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Non Marital Relationship live in partner Cohabitation is an arrangement whereby two people decide to live together on a long-term or permanent basis in an emotionally and/or sexually intimate relationship. The term is most frequently applied to couples who are not married Reason for Cohabitation Today, cohabitation is a common pattern among people in the Western world.
People may live together for a number of reasons. These may include wanting to test compatibility or to establish financial security before marrying.
It may also be because they are unable to legally marry, due to reasons such as same-sex, some interracial or interreligious marriages are not legal or permitted. Other reasons include living as a way for polygamists or polyamorists to avoid breaking the law, or as a way to avoid the higher income taxes paid by some two-income married couples (in the United States), negative effects on pension payments (among older people), or philosophical opposition to the institution of marriage (that is, seeing little difference between the commitment to live together and the commitment to marriage).
Some individuals also may choose cohabitation because they see their relationships as being private and personal matters, and not to be controlled by political, religious or patriarchal institutions. Some couples prefer cohabitation because it does not legally commit them for an extended period, and because it is easier to establish and dissolve without the legal costs often associated with a divorce.
In some jurisdictions cohabitation can be viewed legally as common-law marriages, either after the duration of a specified period, or the birth of the couple’s child, or if the couple consider and behave accordingly as husband and wife. This helps provide the surviving partner a legal basis for inheriting the deceased’s belongings in the event of the death of their cohabiting partner. )
In Saskatchewan, Canada, a married person may cohabit with other married or single persons and become the spouses of all of them under the Saskatchewan Family Property Act. Consent of the “subsequent spouse” is not required. Although Canada has a federal criminal code law prohibiting polygamy, which includes nyone who authorizes more than one conjugal union at a time, Saskatchewan judicial authorities that unilaterally authorize multiple conjugal unions have not yet been charged under this federal law. Opposition In the Western world, a man and a woman who lived together without being married were once socially shunned and persecuted and, in some cases, prosecuted by law. In some jurisdictions, cohabitation was illegal until relatively recently. Other jurisdictions have created a Common-law marriage status when two people of the opposite sex live together for a prescribed period of time.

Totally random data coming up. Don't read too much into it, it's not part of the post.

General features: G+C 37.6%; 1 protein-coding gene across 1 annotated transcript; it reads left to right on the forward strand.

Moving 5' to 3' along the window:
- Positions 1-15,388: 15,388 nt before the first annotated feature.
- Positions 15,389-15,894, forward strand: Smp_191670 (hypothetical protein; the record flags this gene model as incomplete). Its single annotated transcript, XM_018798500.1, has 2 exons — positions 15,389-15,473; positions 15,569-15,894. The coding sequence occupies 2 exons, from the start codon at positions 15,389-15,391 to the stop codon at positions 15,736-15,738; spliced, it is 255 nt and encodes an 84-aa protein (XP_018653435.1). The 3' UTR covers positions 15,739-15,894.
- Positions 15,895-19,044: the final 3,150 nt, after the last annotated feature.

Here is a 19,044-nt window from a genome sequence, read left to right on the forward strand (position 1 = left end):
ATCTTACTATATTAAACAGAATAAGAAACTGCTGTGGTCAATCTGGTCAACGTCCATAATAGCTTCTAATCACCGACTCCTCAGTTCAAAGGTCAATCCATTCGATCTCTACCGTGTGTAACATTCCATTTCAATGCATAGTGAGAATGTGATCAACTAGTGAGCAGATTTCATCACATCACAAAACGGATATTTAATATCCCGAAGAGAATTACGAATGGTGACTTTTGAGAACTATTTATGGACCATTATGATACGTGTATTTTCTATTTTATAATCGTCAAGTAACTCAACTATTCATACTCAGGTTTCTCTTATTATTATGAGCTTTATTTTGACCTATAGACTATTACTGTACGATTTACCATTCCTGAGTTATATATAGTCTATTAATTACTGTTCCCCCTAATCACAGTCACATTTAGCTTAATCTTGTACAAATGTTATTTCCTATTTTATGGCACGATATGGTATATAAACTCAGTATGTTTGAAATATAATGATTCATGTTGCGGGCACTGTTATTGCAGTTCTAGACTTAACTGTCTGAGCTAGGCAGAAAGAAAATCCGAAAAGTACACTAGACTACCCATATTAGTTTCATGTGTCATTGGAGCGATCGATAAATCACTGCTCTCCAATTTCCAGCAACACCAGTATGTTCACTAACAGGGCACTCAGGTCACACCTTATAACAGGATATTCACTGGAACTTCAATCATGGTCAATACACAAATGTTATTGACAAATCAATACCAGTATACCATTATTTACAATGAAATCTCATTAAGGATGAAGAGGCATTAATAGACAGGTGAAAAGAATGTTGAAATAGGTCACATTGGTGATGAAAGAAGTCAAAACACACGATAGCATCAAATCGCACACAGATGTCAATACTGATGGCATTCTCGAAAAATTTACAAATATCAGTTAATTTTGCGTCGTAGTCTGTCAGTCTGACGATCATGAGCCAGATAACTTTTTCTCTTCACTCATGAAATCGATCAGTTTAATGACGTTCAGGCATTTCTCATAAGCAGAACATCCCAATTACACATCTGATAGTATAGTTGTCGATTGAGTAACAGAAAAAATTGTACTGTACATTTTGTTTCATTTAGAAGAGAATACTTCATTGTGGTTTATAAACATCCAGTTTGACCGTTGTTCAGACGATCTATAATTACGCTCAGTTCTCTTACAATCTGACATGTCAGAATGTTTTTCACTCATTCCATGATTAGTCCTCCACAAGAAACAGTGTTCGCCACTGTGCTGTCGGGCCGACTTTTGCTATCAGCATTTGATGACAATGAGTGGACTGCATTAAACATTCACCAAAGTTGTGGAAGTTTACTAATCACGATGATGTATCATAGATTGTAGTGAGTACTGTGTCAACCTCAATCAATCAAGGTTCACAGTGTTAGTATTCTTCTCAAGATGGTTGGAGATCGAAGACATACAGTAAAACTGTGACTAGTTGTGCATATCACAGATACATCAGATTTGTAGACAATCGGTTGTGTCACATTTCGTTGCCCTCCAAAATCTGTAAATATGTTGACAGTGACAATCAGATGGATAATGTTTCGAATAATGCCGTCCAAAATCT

Most jurisdictions no longer prosecute this choice. In the province of Saskatchewan, Canada, judicial authorities have used binding authority to sanction married women being the same time “spouse” of other men due to cohabitation. Consent to be spouses of all persons involved is not required. Therefore, it is likely that future court challenges in Canada will use this Canadian case law to claim married persons may also civilly marry other persons without divorcing first.
A scientific survey of over 1,000 married men and women in the United States of America found those who moved in with a lover before engagement or marriage reported significantly lower quality marriages and a greater possibility for splitting up than other couples. About 20 percent of those who cohabited before getting engaged had since suggested divorce – compared with only 12 percent of those who only moved in together after getting engaged and 10 percent who did not cohabit prior to marriage. 1] Psychologist Dr Galena Rhoades said: “There might be a subset of people who live together before they got engaged who might have decided to get married really based on other things in their relationship – because they were already living together and less because they really wanted and had decided they wanted a future together. We think some couples who move in together without a clear commitment to marriage may wind up sliding into marriage partly because they are already cohabiting.